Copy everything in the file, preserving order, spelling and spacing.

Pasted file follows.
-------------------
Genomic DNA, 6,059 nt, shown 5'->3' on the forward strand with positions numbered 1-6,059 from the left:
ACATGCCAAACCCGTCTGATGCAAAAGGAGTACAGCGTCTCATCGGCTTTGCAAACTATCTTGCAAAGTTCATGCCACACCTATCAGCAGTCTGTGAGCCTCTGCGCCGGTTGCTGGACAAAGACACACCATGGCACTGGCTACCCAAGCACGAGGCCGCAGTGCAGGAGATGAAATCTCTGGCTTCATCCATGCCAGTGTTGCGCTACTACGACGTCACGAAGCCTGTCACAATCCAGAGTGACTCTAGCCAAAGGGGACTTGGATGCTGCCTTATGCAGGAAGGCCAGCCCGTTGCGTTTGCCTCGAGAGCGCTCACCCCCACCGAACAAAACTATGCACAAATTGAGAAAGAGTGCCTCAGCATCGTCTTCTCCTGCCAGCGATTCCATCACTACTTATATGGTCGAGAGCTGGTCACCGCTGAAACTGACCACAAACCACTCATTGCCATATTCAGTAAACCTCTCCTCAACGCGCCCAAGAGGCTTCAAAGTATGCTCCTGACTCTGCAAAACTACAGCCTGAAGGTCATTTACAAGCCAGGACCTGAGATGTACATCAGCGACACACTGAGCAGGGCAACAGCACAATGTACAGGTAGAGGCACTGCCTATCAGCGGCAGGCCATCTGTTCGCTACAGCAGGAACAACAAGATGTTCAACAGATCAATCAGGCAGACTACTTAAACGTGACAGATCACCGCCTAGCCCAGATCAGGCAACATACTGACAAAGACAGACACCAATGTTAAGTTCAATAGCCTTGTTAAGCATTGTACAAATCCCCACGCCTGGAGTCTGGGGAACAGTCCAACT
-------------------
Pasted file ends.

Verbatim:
Genomic DNA, 6,059 nt, shown 5'->3' on the forward strand with positions numbered 1-6,059 from the left:
ACATGCCAAACCCGTCTGATGCAAAAGGAGTACAGCGTCTCATCGGCTTTGCAAACTATCTTGCAAAGTTCATGCCACACCTATCAGCAGTCTGTGAGCCTCTGCGCCGGTTGCTGGACAAAGACACACCATGGCACTGGCTACCCAAGCACGAGGCCGCAGTGCAGGAGATGAAATCTCTGGCTTCATCCATGCCAGTGTTGCGCTACTACGACGTCACGAAGCCTGTCACAATCCAGAGTGACTCTAGCCAAAGGGGACTTGGATGCTGCCTTATGCAGGAAGGCCAGCCCGTTGCGTTTGCCTCGAGAGCGCTCACCCCCACCGAACAAAACTATGCACAAATTGAGAAAGAGTGCCTCAGCATCGTCTTCTCCTGCCAGCGATTCCATCACTACTTATATGGTCGAGAGCTGGTCACCGCTGAAACTGACCACAAACCACTCATTGCCATATTCAGTAAACCTCTCCTCAACGCGCCCAAGAGGCTTCAAAGTATGCTCCTGACTCTGCAAAACTACAGCCTGAAGGTCATTTACAAGCCAGGACCTGAGATGTACATCAGCGACACACTGAGCAGGGCAACAGCACAATGTACAGGTAGAGGCACTGCCTATCAGCGGCAGGCCATCTGTTCGCTACAGCAGGAACAACAAGATGTTCAACAGATCAATCAGGCAGACTACTTAAACGTGACAGATCACCGCCTAGCCCAGATCAGGCAACATACTGACAAAGACAGACACCAATGTTAAGTTCAATAGCCTTGTTAAGCATTGTACAAATCCCCACGCCTGGAGTCTGGGGAACAGTCCAACT